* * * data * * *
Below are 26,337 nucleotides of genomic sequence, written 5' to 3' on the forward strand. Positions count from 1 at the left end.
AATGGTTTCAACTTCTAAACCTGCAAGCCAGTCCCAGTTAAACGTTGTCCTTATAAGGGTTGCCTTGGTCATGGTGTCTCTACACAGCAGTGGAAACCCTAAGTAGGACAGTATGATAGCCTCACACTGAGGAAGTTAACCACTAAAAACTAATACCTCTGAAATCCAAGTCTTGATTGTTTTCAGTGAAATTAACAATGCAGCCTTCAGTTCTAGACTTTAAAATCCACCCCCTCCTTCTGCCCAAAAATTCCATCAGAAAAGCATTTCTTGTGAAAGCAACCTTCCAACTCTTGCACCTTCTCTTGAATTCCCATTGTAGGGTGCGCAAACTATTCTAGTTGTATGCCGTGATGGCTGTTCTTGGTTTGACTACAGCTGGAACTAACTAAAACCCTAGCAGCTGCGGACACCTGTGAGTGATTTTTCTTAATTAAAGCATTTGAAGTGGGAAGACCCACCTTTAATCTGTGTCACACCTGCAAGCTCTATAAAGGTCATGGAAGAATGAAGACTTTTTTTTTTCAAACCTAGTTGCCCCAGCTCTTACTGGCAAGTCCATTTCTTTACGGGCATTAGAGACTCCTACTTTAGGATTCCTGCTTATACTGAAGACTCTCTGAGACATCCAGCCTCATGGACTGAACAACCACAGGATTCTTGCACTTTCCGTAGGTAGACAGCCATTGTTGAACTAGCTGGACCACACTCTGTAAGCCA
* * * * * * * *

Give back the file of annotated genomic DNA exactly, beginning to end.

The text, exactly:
Below are 26,337 nucleotides of genomic sequence, written 5' to 3' on the forward strand. Positions count from 1 at the left end.
AATGGTTTCAACTTCTAAACCTGCAAGCCAGTCCCAGTTAAACGTTGTCCTTATAAGGGTTGCCTTGGTCATGGTGTCTCTACACAGCAGTGGAAACCCTAAGTAGGACAGTATGATAGCCTCACACTGAGGAAGTTAACCACTAAAAACTAATACCTCTGAAATCCAAGTCTTGATTGTTTTCAGTGAAATTAACAATGCAGCCTTCAGTTCTAGACTTTAAAATCCACCCCCTCCTTCTGCCCAAAAATTCCATCAGAAAAGCATTTCTTGTGAAAGCAACCTTCCAACTCTTGCACCTTCTCTTGAATTCCCATTGTAGGGTGCGCAAACTATTCTAGTTGTATGCCGTGATGGCTGTTCTTGGTTTGACTACAGCTGGAACTAACTAAAACCCTAGCAGCTGCGGACACCTGTGAGTGATTTTTCTTAATTAAAGCATTTGAAGTGGGAAGACCCACCTTTAATCTGTGTCACACCTGCAAGCTCTATAAAGGTCATGGAAGAATGAAGACTTTTTTTTTTCAAACCTAGTTGCCCCAGCTCTTACTGGCAAGTCCATTTCTTTACGGGCATTAGAGACTCCTACTTTAGGATTCCTGCTTATACTGAAGACTCTCTGAGACATCCAGCCTCATGGACTGAACAACCACAGGATTCTTGCACTTTCCGTAGGTAGACAGCCATTGTTGAACTAGCTGGACCACACTCTGTAAGCCA